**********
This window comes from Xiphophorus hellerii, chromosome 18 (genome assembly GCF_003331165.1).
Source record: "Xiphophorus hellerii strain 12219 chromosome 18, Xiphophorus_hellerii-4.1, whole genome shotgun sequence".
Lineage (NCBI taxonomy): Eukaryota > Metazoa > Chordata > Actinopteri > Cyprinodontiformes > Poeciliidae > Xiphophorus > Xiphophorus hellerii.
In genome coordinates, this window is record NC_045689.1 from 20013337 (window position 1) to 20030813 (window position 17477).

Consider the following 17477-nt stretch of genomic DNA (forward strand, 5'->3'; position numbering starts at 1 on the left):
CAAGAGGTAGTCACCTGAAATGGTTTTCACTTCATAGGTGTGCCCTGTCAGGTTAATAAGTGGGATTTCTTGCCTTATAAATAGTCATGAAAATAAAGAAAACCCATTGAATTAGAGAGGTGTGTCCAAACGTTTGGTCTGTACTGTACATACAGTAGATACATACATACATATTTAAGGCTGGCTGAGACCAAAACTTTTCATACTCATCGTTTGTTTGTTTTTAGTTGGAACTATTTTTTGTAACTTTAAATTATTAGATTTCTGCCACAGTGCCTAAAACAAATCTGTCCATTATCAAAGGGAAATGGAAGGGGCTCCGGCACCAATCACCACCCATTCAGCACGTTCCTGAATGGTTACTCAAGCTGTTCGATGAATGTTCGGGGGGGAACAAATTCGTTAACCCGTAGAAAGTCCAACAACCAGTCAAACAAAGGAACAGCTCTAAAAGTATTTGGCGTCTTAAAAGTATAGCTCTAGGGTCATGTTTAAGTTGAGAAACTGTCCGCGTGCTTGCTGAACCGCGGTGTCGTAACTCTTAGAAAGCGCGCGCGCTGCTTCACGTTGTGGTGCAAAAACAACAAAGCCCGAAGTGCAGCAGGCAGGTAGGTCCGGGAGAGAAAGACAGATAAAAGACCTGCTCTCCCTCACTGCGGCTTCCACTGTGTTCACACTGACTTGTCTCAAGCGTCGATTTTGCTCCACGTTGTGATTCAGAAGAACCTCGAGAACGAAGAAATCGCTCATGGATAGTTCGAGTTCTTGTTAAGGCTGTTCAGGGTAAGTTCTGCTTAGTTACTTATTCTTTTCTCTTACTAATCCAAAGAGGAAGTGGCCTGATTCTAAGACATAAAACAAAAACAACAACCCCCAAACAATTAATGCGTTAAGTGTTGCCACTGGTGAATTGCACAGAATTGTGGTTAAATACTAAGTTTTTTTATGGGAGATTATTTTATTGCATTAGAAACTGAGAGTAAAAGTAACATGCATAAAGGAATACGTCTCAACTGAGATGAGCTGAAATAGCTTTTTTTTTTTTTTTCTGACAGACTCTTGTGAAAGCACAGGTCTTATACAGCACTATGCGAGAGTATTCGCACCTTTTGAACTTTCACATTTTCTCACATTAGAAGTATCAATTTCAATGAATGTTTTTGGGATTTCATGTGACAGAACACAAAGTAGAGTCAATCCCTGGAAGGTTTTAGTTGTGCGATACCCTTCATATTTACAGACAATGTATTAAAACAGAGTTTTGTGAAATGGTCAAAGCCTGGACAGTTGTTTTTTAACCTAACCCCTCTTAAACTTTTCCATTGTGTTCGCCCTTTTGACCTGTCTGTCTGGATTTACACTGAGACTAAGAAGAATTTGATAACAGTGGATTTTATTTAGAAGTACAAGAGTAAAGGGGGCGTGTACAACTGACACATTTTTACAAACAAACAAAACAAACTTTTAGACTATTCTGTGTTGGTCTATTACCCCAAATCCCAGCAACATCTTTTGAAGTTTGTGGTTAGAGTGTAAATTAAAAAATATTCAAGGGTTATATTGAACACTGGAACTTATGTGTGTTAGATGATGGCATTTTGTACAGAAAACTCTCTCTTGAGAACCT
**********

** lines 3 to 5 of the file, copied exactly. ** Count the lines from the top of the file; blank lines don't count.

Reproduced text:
Lineage (NCBI taxonomy): Eukaryota > Metazoa > Chordata > Actinopteri > Cyprinodontiformes > Poeciliidae > Xiphophorus > Xiphophorus hellerii.
In genome coordinates, this window is record NC_045689.1 from 20013337 (window position 1) to 20030813 (window position 17477).

Consider the following 17477-nt stretch of genomic DNA (forward strand, 5'->3'; position numbering starts at 1 on the left):